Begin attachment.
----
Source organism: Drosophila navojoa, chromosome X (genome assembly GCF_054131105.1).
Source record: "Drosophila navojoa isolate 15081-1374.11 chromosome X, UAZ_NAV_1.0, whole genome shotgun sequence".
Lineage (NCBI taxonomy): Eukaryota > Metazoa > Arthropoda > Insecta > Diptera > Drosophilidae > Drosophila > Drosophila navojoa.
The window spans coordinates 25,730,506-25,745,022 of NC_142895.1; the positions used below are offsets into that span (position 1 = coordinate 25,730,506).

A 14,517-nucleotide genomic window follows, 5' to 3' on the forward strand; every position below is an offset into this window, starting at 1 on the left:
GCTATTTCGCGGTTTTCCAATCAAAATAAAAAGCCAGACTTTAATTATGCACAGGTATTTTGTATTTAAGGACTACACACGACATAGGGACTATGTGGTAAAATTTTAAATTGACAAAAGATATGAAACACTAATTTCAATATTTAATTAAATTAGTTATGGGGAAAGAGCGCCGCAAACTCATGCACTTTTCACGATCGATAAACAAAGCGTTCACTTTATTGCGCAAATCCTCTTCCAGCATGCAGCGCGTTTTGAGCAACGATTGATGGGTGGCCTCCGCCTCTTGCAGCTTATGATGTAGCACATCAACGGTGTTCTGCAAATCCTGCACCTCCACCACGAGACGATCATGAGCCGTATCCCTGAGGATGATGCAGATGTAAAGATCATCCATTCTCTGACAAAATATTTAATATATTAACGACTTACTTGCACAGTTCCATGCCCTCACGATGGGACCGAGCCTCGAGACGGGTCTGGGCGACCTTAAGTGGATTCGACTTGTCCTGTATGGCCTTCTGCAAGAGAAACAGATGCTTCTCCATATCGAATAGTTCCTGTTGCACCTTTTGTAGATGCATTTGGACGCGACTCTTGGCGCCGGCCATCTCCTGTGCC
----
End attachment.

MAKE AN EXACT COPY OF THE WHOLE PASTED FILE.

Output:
Source organism: Drosophila navojoa, chromosome X (genome assembly GCF_054131105.1).
Source record: "Drosophila navojoa isolate 15081-1374.11 chromosome X, UAZ_NAV_1.0, whole genome shotgun sequence".
Lineage (NCBI taxonomy): Eukaryota > Metazoa > Arthropoda > Insecta > Diptera > Drosophilidae > Drosophila > Drosophila navojoa.
The window spans coordinates 25,730,506-25,745,022 of NC_142895.1; the positions used below are offsets into that span (position 1 = coordinate 25,730,506).

A 14,517-nucleotide genomic window follows, 5' to 3' on the forward strand; every position below is an offset into this window, starting at 1 on the left:
GCTATTTCGCGGTTTTCCAATCAAAATAAAAAGCCAGACTTTAATTATGCACAGGTATTTTGTATTTAAGGACTACACACGACATAGGGACTATGTGGTAAAATTTTAAATTGACAAAAGATATGAAACACTAATTTCAATATTTAATTAAATTAGTTATGGGGAAAGAGCGCCGCAAACTCATGCACTTTTCACGATCGATAAACAAAGCGTTCACTTTATTGCGCAAATCCTCTTCCAGCATGCAGCGCGTTTTGAGCAACGATTGATGGGTGGCCTCCGCCTCTTGCAGCTTATGATGTAGCACATCAACGGTGTTCTGCAAATCCTGCACCTCCACCACGAGACGATCATGAGCCGTATCCCTGAGGATGATGCAGATGTAAAGATCATCCATTCTCTGACAAAATATTTAATATATTAACGACTTACTTGCACAGTTCCATGCCCTCACGATGGGACCGAGCCTCGAGACGGGTCTGGGCGACCTTAAGTGGATTCGACTTGTCCTGTATGGCCTTCTGCAAGAGAAACAGATGCTTCTCCATATCGAATAGTTCCTGTTGCACCTTTTGTAGATGCATTTGGACGCGACTCTTGGCGCCGGCCATCTCCTGTGCC